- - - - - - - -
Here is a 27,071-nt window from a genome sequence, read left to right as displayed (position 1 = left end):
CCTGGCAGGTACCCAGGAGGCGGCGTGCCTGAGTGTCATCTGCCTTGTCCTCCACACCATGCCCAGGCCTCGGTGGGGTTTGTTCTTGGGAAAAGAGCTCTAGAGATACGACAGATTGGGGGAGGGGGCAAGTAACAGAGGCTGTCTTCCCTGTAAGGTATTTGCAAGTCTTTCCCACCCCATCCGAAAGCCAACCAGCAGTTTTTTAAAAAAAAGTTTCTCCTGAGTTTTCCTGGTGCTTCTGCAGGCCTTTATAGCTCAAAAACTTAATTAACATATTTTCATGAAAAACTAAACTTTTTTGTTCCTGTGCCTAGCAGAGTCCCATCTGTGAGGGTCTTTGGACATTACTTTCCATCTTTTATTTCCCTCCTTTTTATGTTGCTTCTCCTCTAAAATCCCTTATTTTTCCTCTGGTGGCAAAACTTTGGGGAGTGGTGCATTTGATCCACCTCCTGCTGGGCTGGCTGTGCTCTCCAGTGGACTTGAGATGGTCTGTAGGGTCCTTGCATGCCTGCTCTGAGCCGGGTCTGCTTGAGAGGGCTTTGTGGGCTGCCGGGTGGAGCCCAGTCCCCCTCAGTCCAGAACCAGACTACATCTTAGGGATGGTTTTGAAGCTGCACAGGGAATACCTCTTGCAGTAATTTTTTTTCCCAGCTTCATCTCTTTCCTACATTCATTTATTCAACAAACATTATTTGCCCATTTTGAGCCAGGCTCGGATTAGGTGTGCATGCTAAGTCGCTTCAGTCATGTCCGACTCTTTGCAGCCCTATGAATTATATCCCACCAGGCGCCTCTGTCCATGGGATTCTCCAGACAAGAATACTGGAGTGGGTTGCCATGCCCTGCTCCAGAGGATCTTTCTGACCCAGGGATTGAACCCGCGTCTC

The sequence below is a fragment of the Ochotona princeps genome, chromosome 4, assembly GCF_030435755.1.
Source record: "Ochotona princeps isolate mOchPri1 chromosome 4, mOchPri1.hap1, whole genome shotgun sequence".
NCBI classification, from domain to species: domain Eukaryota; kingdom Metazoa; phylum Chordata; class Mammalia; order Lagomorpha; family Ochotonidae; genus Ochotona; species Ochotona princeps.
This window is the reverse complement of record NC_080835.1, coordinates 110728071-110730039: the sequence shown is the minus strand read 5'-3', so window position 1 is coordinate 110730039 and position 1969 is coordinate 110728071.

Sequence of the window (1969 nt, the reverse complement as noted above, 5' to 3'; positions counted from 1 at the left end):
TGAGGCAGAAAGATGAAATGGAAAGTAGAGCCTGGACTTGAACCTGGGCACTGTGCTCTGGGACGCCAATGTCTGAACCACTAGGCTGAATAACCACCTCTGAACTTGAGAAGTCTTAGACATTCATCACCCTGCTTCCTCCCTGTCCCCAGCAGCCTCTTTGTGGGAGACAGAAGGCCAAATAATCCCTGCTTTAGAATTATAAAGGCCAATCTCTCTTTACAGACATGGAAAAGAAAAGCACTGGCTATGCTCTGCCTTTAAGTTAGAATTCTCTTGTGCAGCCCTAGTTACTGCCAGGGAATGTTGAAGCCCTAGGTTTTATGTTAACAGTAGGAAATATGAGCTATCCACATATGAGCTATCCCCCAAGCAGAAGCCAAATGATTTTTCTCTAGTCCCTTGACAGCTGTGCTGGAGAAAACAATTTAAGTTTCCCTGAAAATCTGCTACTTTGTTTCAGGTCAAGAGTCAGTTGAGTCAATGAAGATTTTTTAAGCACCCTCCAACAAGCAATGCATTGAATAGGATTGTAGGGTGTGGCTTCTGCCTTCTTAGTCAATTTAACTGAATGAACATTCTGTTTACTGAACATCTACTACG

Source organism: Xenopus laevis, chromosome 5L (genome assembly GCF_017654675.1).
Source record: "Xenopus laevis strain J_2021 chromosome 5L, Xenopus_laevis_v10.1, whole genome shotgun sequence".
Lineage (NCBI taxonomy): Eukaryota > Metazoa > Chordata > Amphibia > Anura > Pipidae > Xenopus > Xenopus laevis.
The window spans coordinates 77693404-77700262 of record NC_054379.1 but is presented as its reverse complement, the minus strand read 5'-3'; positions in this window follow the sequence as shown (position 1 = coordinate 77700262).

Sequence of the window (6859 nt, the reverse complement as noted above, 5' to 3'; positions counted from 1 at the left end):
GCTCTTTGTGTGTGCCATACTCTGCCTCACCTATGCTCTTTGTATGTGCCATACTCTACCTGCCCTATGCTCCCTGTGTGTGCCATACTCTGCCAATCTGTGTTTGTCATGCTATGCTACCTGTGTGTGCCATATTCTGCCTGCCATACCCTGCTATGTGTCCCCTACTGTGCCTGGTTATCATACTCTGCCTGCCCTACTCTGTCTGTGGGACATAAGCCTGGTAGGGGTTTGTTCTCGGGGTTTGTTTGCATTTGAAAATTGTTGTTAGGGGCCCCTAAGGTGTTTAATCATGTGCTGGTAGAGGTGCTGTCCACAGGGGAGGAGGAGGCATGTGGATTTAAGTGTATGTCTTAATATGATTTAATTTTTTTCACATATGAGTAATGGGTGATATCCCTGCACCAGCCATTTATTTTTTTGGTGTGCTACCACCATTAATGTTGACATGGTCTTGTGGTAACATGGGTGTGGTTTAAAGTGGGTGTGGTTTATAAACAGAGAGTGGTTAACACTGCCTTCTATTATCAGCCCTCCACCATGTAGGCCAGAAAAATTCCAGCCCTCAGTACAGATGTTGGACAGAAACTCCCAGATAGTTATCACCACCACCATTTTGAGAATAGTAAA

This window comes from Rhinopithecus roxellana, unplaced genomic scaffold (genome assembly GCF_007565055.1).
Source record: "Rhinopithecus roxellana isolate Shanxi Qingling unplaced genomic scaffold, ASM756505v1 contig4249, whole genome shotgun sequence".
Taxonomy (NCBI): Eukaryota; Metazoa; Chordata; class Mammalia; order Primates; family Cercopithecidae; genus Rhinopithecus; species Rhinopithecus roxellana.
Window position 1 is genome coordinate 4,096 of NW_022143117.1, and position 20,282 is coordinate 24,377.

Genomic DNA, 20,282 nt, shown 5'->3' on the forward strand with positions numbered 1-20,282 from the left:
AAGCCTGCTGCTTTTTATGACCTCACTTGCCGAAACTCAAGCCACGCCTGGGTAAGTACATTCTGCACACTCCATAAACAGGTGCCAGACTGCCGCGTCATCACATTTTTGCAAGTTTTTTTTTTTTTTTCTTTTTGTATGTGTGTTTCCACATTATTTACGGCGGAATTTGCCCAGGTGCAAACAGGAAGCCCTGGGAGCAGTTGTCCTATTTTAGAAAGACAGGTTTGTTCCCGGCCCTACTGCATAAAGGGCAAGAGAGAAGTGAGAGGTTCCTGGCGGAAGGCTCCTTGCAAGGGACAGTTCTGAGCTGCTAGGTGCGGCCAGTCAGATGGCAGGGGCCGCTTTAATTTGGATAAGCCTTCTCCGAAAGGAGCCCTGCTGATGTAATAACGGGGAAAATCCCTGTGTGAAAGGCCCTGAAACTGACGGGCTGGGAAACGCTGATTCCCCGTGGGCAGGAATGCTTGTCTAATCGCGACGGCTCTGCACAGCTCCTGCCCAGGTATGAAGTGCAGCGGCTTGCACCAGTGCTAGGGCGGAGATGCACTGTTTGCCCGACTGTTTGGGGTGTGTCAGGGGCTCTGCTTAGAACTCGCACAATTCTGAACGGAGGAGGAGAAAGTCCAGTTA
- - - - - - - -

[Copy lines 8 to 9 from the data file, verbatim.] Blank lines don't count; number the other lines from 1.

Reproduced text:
TGAGGCAGAAAGATGAAATGGAAAGTAGAGCCTGGACTTGAACCTGGGCACTGTGCTCTGGGACGCCAATGTCTGAACCACTAGGCTGAATAACCACCTCTGAACTTGAGAAGTCTTAGACATTCATCACCCTGCTTCCTCCCTGTCCCCAGCAGCCTCTTTGTGGGAGACAGAAGGCCAAATAATCCCTGCTTTAGAATTATAAAGGCCAATCTCTCTTTACAGACATGGAAAAGAAAAGCACTGGCTATGCTCTGCCTTTAAGTTAGAATTCTCTTGTGCAGCCCTAGTTACTGCCAGGGAATGTTGAAGCCCTAGGTTTTATGTTAACAGTAGGAAATATGAGCTATCCACATATGAGCTATCCCCCAAGCAGAAGCCAAATGATTTTTCTCTAGTCCCTTGACAGCTGTGCTGGAGAAAACAATTTAAGTTTCCCTGAAAATCTGCTACTTTGTTTCAGGTCAAGAGTCAGTTGAGTCAATGAAGATTTTTTAAGCACCCTCCAACAAGCAATGCATTGAATAGGATTGTAGGGTGTGGCTTCTGCCTTCTTAGTCAATTTAACTGAATGAACATTCTGTTTACTGAACATCTACTACG

Source organism: Xenopus laevis, chromosome 5L (genome assembly GCF_017654675.1).